Group probes city statements on Pennichuck stock

NASHUA – The National Association of Securities Dealers is investigating whether public statements made by city officials violated federal and state securities laws, according to Pennichuck Corp.

Pennichuck has received a letter from the private regulatory organization, saying it is reviewing trading in Pennichuck stock surrounding comments made at a Nov. 20 press conference, during which the city announced its offer to buy Pennichuck’s assets.“That afternoon, our stock traded down and had about eight to 10 times the normal trading volume,” Pennichuck Chief Executive Officer Donald Correll said Monday. “The next day, approximately 10 percent of all of the outstanding shares of Pennichuck traded in a single day.”

On Nov. 20, the day of the press conference, Pennichuck stock closed at $23.90 – down $1.10, or nearly 4.5 percent – from the previous day on trading volume of 26,400 shares, far surpassing the stock’s average daily volume of 3,000.

One day later, the stock price fluctuated wildly between $24.50 and $35 a share before closing at $28.50 – up more than 19 percent – on trading of 229,200 shares.

At that press conference, city officials said the $121 million offer matched the deal reached more than 19 months earlier between Pennichuck and Philadelphia Suburban Corp., and included an additional $15 million surcharge to cover tax liabilities faced by the local water company.

“They made reference to the fact that their offer was equivalent to the Suburban deal. . . . Their cash offer is not close to the Philadelphia deal,” Correll said.

In a letter sent to Mayor Bernie Streeter and Alderman Brian McCarthy late last week, Correll and John Kreick, chairman of Pennichuck’s board of directors, accused city officials of making “intentional or reckless misstatements” that misled the public and may be in violation of securities laws.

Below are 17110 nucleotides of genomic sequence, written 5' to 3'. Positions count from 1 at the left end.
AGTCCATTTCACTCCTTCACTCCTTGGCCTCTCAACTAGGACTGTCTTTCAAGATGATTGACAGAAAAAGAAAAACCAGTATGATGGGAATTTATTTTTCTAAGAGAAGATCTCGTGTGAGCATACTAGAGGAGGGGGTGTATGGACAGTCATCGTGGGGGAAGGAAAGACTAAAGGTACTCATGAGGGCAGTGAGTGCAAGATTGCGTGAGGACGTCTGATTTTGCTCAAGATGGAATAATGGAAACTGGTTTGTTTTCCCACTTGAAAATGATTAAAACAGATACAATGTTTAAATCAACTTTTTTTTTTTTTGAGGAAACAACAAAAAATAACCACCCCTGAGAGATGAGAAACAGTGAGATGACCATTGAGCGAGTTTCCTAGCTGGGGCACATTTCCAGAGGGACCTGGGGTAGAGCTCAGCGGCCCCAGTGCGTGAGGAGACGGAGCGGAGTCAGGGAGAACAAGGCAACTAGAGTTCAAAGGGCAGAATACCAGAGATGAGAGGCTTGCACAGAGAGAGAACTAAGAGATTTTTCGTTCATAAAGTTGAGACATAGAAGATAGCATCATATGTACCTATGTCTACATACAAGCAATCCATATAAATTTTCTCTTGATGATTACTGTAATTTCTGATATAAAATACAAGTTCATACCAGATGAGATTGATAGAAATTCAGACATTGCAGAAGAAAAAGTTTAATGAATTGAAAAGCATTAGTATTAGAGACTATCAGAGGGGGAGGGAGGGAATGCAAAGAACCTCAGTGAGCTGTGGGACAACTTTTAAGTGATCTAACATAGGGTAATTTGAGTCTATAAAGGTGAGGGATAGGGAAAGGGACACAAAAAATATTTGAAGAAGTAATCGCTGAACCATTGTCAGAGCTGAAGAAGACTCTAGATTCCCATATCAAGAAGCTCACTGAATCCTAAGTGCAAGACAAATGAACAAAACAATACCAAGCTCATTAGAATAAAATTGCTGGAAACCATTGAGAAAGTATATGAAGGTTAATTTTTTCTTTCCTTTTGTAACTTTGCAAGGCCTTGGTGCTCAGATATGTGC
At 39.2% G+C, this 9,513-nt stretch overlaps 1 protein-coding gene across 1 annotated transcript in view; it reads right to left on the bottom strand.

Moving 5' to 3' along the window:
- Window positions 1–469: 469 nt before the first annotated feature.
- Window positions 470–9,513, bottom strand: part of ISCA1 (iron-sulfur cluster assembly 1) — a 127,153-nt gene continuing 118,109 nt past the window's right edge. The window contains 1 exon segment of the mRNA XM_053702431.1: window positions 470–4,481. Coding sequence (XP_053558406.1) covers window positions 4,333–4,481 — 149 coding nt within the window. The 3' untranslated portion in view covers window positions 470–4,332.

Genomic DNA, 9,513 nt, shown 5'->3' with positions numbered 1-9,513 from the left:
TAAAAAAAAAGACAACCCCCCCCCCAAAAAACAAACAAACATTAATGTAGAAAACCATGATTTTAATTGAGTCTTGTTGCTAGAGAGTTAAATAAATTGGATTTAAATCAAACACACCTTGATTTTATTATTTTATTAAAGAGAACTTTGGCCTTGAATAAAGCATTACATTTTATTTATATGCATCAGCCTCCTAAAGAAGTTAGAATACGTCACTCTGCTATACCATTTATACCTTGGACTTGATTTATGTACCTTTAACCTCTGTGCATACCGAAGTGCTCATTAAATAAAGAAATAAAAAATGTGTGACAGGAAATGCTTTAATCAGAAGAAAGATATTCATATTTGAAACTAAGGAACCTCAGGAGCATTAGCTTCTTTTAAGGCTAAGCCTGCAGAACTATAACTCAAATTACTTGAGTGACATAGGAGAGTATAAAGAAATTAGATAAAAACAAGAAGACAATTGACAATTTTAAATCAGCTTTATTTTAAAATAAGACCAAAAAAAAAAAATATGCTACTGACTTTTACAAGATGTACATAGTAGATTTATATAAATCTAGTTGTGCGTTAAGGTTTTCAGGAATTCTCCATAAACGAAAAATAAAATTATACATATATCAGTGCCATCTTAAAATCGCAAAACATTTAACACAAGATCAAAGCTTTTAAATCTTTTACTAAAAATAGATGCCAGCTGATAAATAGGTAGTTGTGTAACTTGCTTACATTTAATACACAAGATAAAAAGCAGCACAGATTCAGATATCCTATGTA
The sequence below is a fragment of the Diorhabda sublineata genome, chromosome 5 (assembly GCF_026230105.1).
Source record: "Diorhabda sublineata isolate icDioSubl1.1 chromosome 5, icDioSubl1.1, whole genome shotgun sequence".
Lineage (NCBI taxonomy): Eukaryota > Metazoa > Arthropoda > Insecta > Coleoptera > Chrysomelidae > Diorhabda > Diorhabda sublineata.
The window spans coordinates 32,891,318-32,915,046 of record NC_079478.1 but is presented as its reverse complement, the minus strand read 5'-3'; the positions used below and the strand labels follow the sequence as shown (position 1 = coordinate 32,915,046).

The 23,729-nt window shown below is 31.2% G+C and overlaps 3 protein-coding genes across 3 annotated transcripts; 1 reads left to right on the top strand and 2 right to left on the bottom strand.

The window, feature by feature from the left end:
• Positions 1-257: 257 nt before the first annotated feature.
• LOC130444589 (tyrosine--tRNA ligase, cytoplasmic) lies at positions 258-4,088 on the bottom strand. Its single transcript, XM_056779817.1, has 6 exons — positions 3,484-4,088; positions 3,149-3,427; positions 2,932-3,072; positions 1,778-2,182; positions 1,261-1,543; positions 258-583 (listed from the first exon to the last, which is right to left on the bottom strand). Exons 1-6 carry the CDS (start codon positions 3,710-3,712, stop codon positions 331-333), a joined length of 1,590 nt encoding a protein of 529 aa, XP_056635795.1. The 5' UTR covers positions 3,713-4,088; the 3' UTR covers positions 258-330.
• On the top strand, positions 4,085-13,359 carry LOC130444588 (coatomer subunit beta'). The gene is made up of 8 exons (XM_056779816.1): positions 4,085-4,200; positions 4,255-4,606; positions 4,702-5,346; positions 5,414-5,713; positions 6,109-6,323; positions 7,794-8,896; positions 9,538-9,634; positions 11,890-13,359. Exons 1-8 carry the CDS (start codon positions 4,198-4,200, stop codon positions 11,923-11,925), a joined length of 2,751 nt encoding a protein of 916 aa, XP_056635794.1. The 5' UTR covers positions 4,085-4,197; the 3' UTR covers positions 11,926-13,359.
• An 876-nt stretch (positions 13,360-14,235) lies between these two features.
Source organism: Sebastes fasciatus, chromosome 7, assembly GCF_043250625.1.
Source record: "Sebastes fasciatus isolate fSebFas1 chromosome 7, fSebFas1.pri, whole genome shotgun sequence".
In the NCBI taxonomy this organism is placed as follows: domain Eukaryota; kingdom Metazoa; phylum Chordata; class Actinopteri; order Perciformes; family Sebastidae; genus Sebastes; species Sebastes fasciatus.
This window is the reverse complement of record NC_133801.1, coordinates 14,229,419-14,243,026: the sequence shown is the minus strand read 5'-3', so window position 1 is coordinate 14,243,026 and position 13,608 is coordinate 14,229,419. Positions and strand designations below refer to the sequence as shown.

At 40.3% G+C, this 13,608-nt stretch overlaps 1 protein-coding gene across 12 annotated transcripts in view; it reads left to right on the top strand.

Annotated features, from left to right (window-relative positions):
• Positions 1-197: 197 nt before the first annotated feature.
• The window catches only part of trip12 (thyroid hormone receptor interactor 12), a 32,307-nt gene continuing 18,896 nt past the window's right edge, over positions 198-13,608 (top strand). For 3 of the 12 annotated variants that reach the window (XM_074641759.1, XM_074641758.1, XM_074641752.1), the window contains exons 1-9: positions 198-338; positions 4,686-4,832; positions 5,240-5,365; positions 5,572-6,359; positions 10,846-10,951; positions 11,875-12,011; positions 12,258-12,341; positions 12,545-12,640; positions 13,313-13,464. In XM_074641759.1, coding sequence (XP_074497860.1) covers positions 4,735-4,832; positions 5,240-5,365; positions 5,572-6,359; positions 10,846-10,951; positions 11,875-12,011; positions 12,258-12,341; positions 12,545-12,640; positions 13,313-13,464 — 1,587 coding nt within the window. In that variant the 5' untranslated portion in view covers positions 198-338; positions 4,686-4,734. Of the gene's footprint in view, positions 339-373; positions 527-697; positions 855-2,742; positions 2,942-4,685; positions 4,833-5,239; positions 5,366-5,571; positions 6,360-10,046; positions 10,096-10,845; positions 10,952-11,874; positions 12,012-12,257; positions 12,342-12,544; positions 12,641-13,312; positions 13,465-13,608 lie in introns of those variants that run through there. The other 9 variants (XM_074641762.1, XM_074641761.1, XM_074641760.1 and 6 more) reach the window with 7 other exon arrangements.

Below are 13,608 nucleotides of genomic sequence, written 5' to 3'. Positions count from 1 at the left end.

“The pattern of conduct and statements by city officials during recent weeks would lead a reasonable observer to only one conclusion – that the city and its representatives are attempting to gain their objective of purchasing Pennichuck through misleading public statements and improper influence on trading in the company’s stock,” Correll and Kreick wrote.

Streeter dismissed the letter, calling it a “subterfuge.” McCarthy, a leader in the city’s effort to take over the company, said any statements from city leaders have been truthful to the best of their knowledge.

Since Pennichuck leaders have not indicated what would be an appropriate price tag for the company, McCarthy said it is odd for Pennichuck to be questioning the numbers. He said the tone of the letter is combative, which has been the company’s posture since the summer.

“There’s certainly never been a tone that we were looking for a solution,” McCarthy said.

The battle between the city and Pennichuck began in April 2002 after Pennichuck got a buyout offer from Philadelphia Suburban, one of the country’s largest water companies. The companies called off the merger weeks after residents voted in January in favor of the city acquiring the company.

The tax liabilities faced by the shareholders in a municipal takeover are different than they would have been in a merger with Philadelphia Suburban, Correll said.

“They were trying to equate what was a stock-for-stock transaction with an asset purchase, which is an entirely different financial transaction,” he said.

If a tax-exempt city buys a tax-exempt company, it essentially liquidates the company and has to pay a tax for taking someone out of business, Correll said. In this case, shareholders have to pay taxes on their stock, which wasn’t the case in the Philadelphia Suburban deal.

“That is not an insignificant tax,” he said. “It’s really difficult to finally estimate it based upon the information they’ve provided.”

Pennichuck’s stock closed at $28.55 on Monday, up 17 cents a share, on volume of 18,535 shares.